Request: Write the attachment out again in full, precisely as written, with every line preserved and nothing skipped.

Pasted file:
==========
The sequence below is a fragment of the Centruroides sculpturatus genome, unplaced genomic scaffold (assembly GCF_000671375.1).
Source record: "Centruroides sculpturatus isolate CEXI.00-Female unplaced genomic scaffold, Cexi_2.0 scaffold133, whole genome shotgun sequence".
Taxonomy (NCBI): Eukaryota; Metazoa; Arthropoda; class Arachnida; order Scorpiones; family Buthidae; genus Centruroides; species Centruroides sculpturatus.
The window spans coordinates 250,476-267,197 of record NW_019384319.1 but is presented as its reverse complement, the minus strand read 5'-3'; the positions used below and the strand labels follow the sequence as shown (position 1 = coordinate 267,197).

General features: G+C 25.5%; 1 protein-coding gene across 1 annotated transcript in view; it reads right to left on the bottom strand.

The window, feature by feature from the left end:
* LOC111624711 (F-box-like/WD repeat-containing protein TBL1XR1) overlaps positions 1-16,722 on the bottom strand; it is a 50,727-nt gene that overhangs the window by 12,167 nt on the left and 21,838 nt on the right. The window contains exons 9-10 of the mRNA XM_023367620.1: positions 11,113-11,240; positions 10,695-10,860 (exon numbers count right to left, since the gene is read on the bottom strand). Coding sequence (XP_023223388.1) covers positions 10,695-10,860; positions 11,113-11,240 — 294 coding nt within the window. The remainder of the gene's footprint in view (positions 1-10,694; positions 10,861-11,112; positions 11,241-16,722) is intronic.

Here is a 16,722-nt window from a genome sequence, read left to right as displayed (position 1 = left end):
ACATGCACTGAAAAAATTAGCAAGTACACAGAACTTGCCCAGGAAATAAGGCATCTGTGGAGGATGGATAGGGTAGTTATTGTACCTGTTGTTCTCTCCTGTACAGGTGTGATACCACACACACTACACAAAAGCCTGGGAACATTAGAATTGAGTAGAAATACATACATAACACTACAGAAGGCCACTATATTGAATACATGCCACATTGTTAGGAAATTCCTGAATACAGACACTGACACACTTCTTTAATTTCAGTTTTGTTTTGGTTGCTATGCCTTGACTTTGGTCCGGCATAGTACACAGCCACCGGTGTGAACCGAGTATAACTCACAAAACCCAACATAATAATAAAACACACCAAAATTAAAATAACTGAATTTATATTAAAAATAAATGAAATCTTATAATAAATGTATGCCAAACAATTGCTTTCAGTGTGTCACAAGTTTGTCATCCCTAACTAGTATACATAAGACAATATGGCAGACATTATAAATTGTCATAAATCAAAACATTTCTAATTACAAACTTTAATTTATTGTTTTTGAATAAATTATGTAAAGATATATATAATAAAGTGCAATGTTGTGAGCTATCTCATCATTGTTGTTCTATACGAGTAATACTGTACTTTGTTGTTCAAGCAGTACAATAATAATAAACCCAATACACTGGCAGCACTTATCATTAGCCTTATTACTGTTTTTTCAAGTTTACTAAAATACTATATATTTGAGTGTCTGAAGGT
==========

The sequence below is a fragment of the Centruroides sculpturatus genome, unplaced genomic scaffold (assembly GCF_000671375.1).
Source record: "Centruroides sculpturatus isolate CEXI.00-Female unplaced genomic scaffold, Cexi_2.0 scaffold133, whole genome shotgun sequence".
Taxonomy (NCBI): Eukaryota; Metazoa; Arthropoda; class Arachnida; order Scorpiones; family Buthidae; genus Centruroides; species Centruroides sculpturatus.
The window spans coordinates 250,476-267,197 of record NW_019384319.1 but is presented as its reverse complement, the minus strand read 5'-3'; the positions used below and the strand labels follow the sequence as shown (position 1 = coordinate 267,197).

General features: G+C 25.5%; 1 protein-coding gene across 1 annotated transcript in view; it reads right to left on the bottom strand.

The window, feature by feature from the left end:
* LOC111624711 (F-box-like/WD repeat-containing protein TBL1XR1) overlaps positions 1-16,722 on the bottom strand; it is a 50,727-nt gene that overhangs the window by 12,167 nt on the left and 21,838 nt on the right. The window contains exons 9-10 of the mRNA XM_023367620.1: positions 11,113-11,240; positions 10,695-10,860 (exon numbers count right to left, since the gene is read on the bottom strand). Coding sequence (XP_023223388.1) covers positions 10,695-10,860; positions 11,113-11,240 — 294 coding nt within the window. The remainder of the gene's footprint in view (positions 1-10,694; positions 10,861-11,112; positions 11,241-16,722) is intronic.

Here is a 16,722-nt window from a genome sequence, read left to right as displayed (position 1 = left end):
ACATGCACTGAAAAAATTAGCAAGTACACAGAACTTGCCCAGGAAATAAGGCATCTGTGGAGGATGGATAGGGTAGTTATTGTACCTGTTGTTCTCTCCTGTACAGGTGTGATACCACACACACTACACAAAAGCCTGGGAACATTAGAATTGAGTAGAAATACATACATAACACTACAGAAGGCCACTATATTGAATACATGCCACATTGTTAGGAAATTCCTGAATACAGACACTGACACACTTCTTTAATTTCAGTTTTGTTTTGGTTGCTATGCCTTGACTTTGGTCCGGCATAGTACACAGCCACCGGTGTGAACCGAGTATAACTCACAAAACCCAACATAATAATAAAACACACCAAAATTAAAATAACTGAATTTATATTAAAAATAAATGAAATCTTATAATAAATGTATGCCAAACAATTGCTTTCAGTGTGTCACAAGTTTGTCATCCCTAACTAGTATACATAAGACAATATGGCAGACATTATAAATTGTCATAAATCAAAACATTTCTAATTACAAACTTTAATTTATTGTTTTTGAATAAATTATGTAAAGATATATATAATAAAGTGCAATGTTGTGAGCTATCTCATCATTGTTGTTCTATACGAGTAATACTGTACTTTGTTGTTCAAGCAGTACAATAATAATAAACCCAATACACTGGCAGCACTTATCATTAGCCTTATTACTGTTTTTTCAAGTTTACTAAAATACTATATATTTGAGTGTCTGAAGGT